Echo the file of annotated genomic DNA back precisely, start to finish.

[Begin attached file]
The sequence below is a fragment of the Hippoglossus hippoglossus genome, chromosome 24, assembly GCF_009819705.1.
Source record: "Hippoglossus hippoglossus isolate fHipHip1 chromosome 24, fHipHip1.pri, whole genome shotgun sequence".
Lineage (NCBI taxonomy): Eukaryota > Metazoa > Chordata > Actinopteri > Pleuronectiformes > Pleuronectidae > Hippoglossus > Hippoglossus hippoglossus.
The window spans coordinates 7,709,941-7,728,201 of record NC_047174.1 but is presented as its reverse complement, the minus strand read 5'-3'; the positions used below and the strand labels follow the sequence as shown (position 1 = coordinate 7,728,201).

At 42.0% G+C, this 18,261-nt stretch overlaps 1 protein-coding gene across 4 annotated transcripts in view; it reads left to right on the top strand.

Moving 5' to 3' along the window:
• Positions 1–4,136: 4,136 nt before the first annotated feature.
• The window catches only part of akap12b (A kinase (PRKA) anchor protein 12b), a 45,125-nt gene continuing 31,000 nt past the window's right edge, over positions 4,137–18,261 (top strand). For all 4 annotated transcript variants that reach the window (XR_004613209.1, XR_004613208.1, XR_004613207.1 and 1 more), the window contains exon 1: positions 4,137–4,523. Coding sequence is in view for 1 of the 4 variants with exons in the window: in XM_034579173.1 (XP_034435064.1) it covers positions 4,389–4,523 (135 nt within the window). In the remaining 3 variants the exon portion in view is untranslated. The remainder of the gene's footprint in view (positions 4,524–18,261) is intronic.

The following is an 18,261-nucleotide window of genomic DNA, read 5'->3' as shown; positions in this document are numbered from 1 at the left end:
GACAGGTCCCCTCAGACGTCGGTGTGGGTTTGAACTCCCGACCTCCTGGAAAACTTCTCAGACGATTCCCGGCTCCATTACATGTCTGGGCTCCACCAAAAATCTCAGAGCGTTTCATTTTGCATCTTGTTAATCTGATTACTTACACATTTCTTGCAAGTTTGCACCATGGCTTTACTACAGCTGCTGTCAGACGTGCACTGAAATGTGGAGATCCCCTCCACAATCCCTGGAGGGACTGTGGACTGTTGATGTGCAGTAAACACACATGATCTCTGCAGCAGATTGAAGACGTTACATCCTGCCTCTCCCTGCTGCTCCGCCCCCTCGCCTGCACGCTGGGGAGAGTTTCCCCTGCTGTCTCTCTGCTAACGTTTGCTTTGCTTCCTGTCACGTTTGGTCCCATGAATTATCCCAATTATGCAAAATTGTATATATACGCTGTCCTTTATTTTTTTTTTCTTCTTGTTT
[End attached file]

The sequence below is a fragment of the Hippoglossus hippoglossus genome, chromosome 24, assembly GCF_009819705.1.
Source record: "Hippoglossus hippoglossus isolate fHipHip1 chromosome 24, fHipHip1.pri, whole genome shotgun sequence".
Lineage (NCBI taxonomy): Eukaryota > Metazoa > Chordata > Actinopteri > Pleuronectiformes > Pleuronectidae > Hippoglossus > Hippoglossus hippoglossus.
The window spans coordinates 7,709,941-7,728,201 of record NC_047174.1 but is presented as its reverse complement, the minus strand read 5'-3'; the positions used below and the strand labels follow the sequence as shown (position 1 = coordinate 7,728,201).

At 42.0% G+C, this 18,261-nt stretch overlaps 1 protein-coding gene across 4 annotated transcripts in view; it reads left to right on the top strand.

Moving 5' to 3' along the window:
• Positions 1–4,136: 4,136 nt before the first annotated feature.
• The window catches only part of akap12b (A kinase (PRKA) anchor protein 12b), a 45,125-nt gene continuing 31,000 nt past the window's right edge, over positions 4,137–18,261 (top strand). For all 4 annotated transcript variants that reach the window (XR_004613209.1, XR_004613208.1, XR_004613207.1 and 1 more), the window contains exon 1: positions 4,137–4,523. Coding sequence is in view for 1 of the 4 variants with exons in the window: in XM_034579173.1 (XP_034435064.1) it covers positions 4,389–4,523 (135 nt within the window). In the remaining 3 variants the exon portion in view is untranslated. The remainder of the gene's footprint in view (positions 4,524–18,261) is intronic.

The following is an 18,261-nucleotide window of genomic DNA, read 5'->3' as shown; positions in this document are numbered from 1 at the left end:
GACAGGTCCCCTCAGACGTCGGTGTGGGTTTGAACTCCCGACCTCCTGGAAAACTTCTCAGACGATTCCCGGCTCCATTACATGTCTGGGCTCCACCAAAAATCTCAGAGCGTTTCATTTTGCATCTTGTTAATCTGATTACTTACACATTTCTTGCAAGTTTGCACCATGGCTTTACTACAGCTGCTGTCAGACGTGCACTGAAATGTGGAGATCCCCTCCACAATCCCTGGAGGGACTGTGGACTGTTGATGTGCAGTAAACACACATGATCTCTGCAGCAGATTGAAGACGTTACATCCTGCCTCTCCCTGCTGCTCCGCCCCCTCGCCTGCACGCTGGGGAGAGTTTCCCCTGCTGTCTCTCTGCTAACGTTTGCTTTGCTTCCTGTCACGTTTGGTCCCATGAATTATCCCAATTATGCAAAATTGTATATATACGCTGTCCTTTATTTTTTTTTTCTTCTTGTTT